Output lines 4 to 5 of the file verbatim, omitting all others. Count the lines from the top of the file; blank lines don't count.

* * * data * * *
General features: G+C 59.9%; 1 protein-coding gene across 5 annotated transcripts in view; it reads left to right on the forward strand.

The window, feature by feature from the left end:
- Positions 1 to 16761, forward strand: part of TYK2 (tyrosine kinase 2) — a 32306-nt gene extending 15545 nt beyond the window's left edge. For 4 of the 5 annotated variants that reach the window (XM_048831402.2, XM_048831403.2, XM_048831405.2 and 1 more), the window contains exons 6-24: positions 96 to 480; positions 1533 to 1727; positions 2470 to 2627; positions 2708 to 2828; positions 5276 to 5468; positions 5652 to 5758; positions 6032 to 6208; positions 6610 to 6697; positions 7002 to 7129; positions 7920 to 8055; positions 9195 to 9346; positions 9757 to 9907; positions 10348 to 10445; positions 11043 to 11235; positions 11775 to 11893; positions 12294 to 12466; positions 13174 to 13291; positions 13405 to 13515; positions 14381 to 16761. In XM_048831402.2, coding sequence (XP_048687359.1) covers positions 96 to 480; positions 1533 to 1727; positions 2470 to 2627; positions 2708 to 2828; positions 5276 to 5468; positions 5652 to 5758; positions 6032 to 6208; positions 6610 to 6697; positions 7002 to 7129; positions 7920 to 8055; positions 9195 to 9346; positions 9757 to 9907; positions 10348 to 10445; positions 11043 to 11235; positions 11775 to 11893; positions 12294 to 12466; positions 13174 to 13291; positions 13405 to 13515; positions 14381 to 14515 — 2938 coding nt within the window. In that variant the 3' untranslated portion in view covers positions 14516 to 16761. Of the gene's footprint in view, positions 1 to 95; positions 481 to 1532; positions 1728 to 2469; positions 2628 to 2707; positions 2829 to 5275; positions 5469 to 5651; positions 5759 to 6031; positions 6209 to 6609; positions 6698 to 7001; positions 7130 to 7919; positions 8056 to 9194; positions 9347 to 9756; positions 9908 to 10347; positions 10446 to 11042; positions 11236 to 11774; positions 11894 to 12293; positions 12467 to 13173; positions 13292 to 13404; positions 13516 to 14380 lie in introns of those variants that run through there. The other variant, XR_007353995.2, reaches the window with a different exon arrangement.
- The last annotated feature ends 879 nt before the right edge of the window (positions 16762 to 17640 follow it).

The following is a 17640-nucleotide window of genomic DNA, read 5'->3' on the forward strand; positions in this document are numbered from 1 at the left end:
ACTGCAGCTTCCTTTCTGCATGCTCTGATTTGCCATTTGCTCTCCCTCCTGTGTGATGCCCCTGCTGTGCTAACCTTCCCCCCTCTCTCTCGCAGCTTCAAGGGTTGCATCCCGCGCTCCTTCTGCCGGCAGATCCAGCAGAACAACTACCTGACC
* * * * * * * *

- The last annotated feature ends 879 nt before the right edge of the window (positions 16762 to 17640 follow it).

The following is a 17640-nucleotide window of genomic DNA, read 5'->3' on the forward strand; positions in this document are numbered from 1 at the left end: